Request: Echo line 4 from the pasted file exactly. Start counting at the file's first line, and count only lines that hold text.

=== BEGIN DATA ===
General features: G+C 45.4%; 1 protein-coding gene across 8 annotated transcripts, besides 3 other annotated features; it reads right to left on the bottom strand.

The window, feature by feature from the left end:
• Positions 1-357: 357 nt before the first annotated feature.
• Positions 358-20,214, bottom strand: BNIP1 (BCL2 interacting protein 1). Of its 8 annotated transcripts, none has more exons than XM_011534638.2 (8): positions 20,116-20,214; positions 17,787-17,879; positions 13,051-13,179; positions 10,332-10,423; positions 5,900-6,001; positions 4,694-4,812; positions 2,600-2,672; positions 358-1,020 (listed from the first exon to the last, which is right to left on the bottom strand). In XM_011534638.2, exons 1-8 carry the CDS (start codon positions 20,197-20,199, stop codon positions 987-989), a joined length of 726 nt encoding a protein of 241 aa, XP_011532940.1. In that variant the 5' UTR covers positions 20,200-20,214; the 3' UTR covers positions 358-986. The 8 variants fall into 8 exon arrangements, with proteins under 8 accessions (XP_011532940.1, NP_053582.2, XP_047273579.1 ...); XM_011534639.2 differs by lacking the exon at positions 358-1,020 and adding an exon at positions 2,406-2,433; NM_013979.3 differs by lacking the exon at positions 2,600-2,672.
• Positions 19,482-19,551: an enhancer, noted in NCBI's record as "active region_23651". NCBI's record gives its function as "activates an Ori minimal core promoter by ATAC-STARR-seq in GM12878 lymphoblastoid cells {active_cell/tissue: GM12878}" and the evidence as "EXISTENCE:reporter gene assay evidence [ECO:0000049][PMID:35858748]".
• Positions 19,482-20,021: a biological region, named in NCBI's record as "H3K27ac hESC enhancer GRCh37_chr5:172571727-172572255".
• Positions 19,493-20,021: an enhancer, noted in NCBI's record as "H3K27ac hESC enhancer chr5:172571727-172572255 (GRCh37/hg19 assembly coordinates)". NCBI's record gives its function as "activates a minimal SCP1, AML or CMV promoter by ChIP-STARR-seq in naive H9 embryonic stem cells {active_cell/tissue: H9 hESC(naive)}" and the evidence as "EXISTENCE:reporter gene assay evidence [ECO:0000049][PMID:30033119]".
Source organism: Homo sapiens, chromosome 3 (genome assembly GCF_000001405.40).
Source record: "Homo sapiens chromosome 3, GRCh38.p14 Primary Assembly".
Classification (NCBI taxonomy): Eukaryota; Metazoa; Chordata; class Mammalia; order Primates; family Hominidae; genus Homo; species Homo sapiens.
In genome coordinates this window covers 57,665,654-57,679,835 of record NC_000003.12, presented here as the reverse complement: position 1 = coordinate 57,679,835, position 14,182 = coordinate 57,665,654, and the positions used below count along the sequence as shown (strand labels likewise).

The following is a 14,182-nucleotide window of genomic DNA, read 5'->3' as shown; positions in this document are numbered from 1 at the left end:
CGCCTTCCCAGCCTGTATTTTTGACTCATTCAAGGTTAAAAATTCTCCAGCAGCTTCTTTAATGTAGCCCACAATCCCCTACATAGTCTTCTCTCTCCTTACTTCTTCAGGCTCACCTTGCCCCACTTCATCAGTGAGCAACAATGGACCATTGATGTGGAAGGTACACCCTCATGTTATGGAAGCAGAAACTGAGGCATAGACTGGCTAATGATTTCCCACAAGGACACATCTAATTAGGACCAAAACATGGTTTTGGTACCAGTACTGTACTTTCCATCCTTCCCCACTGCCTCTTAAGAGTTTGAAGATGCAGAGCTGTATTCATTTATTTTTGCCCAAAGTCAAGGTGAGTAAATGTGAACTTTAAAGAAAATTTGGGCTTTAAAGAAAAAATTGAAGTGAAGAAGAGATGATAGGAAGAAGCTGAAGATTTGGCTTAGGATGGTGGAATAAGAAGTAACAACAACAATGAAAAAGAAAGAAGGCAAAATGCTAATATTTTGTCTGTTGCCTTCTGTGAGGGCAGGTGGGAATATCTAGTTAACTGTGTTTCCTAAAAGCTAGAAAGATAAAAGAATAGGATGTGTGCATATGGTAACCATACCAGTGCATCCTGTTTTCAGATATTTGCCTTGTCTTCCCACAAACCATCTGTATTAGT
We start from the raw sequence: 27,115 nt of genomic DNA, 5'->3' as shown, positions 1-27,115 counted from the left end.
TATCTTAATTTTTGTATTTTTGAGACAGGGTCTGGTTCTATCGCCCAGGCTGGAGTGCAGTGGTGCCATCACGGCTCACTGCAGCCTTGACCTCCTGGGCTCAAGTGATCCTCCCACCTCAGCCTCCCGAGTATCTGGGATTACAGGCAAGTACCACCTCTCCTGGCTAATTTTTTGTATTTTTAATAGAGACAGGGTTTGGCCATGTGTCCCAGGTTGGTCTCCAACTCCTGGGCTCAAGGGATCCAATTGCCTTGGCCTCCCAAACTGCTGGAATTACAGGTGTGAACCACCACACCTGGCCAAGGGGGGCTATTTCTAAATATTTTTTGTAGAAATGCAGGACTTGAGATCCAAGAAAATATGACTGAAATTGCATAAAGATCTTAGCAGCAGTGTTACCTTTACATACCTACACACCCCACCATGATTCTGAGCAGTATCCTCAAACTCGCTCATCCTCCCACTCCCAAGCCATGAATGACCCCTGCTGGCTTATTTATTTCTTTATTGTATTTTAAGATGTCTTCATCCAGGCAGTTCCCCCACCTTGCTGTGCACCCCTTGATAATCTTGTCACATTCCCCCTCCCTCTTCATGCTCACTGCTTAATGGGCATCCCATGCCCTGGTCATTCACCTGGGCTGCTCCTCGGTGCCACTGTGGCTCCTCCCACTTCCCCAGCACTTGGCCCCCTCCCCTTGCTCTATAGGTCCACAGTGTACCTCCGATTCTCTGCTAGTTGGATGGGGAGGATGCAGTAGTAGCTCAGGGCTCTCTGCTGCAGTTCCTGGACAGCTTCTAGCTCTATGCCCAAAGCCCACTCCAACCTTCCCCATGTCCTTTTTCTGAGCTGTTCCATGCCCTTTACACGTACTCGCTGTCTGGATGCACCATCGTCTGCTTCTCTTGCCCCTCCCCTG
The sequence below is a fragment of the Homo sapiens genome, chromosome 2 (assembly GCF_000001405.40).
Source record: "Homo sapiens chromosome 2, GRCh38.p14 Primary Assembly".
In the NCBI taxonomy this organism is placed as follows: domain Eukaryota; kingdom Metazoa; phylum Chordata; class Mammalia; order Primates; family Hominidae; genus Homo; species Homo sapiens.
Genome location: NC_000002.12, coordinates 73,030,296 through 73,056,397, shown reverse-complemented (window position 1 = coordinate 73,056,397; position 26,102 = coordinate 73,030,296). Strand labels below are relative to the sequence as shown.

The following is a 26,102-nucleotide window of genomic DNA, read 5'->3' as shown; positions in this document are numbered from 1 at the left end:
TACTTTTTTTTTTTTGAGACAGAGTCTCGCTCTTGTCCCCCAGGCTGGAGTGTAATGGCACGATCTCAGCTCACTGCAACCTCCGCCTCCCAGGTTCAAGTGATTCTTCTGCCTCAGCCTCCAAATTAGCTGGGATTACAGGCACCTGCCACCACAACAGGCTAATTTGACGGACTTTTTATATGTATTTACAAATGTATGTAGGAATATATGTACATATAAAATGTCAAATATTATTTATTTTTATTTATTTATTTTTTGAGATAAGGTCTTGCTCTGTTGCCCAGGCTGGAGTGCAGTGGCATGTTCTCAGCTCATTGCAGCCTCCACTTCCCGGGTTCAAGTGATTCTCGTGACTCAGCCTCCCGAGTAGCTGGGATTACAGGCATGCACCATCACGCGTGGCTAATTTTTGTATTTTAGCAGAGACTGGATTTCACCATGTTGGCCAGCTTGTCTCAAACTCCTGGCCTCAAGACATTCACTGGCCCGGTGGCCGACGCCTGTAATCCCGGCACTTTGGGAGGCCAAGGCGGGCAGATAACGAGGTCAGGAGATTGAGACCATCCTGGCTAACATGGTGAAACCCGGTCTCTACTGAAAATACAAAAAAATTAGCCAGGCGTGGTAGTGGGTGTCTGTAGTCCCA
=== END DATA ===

• Positions 358-20,214, bottom strand: BNIP1 (BCL2 interacting protein 1). Of its 8 annotated transcripts, none has more exons than XM_011534638.2 (8): positions 20,116-20,214; positions 17,787-17,879; positions 13,051-13,179; positions 10,332-10,423; positions 5,900-6,001; positions 4,694-4,812; positions 2,600-2,672; positions 358-1,020 (listed from the first exon to the last, which is right to left on the bottom strand). In XM_011534638.2, exons 1-8 carry the CDS (start codon positions 20,197-20,199, stop codon positions 987-989), a joined length of 726 nt encoding a protein of 241 aa, XP_011532940.1. In that variant the 5' UTR covers positions 20,200-20,214; the 3' UTR covers positions 358-986. The 8 variants fall into 8 exon arrangements, with proteins under 8 accessions (XP_011532940.1, NP_053582.2, XP_047273579.1 ...); XM_011534639.2 differs by lacking the exon at positions 358-1,020 and adding an exon at positions 2,406-2,433; NM_013979.3 differs by lacking the exon at positions 2,600-2,672.